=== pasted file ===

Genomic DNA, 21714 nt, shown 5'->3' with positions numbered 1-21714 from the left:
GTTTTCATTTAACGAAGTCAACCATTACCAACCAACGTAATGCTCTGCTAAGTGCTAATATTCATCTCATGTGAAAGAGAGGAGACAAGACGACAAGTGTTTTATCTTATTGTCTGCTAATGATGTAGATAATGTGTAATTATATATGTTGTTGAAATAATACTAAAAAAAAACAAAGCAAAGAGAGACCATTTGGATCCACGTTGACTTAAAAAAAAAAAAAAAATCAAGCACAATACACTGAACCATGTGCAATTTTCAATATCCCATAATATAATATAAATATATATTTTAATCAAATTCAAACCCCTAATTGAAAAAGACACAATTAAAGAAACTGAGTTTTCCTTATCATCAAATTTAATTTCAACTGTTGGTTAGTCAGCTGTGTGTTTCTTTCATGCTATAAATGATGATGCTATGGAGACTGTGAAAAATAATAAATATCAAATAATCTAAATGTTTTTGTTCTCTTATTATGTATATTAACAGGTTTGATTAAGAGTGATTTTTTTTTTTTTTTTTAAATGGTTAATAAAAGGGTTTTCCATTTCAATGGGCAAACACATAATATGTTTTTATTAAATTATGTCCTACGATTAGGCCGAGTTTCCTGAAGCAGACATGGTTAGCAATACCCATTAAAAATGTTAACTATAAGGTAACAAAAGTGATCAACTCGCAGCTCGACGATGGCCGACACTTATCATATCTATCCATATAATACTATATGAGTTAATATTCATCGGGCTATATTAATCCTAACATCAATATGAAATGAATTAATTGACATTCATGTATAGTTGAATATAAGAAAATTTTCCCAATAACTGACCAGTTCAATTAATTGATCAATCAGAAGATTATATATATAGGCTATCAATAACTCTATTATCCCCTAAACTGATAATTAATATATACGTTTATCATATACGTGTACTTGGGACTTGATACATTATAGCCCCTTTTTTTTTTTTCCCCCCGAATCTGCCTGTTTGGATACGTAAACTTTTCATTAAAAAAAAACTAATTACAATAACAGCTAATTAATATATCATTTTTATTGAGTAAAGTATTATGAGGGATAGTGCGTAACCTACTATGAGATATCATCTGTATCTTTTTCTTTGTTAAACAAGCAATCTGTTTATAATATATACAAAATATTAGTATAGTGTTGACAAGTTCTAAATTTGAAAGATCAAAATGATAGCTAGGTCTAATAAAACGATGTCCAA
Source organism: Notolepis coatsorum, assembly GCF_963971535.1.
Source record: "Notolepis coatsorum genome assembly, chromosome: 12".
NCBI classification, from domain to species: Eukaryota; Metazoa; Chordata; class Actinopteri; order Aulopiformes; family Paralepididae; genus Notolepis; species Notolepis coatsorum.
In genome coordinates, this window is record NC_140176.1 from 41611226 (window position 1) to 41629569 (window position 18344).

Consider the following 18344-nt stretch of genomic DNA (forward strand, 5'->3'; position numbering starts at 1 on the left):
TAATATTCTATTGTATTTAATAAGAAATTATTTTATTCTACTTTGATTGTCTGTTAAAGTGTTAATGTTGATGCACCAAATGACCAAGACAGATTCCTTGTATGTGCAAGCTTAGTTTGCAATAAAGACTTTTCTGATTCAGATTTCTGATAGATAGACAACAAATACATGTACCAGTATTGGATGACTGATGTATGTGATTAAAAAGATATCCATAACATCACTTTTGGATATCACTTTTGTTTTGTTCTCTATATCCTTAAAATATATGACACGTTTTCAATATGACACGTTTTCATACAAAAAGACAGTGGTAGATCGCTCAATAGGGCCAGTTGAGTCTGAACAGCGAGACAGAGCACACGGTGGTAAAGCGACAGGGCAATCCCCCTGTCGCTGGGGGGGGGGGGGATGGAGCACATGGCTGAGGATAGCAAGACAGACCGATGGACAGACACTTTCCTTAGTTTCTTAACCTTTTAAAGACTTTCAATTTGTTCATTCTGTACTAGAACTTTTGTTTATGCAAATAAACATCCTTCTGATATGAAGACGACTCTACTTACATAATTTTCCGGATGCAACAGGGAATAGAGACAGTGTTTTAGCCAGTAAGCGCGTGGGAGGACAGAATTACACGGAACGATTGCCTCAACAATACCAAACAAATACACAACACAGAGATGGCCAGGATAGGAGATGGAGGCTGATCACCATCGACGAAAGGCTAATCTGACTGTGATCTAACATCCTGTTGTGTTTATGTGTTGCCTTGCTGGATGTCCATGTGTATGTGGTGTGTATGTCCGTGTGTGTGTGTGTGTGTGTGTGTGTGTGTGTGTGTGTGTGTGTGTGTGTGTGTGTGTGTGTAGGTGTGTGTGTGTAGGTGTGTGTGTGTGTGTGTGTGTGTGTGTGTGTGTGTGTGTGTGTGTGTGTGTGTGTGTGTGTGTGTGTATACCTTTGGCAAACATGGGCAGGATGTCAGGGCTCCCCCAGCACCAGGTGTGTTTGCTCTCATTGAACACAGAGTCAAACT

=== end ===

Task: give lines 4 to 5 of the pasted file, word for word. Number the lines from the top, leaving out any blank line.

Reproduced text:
Source record: "Notolepis coatsorum genome assembly, chromosome: 12".
NCBI classification, from domain to species: Eukaryota; Metazoa; Chordata; class Actinopteri; order Aulopiformes; family Paralepididae; genus Notolepis; species Notolepis coatsorum.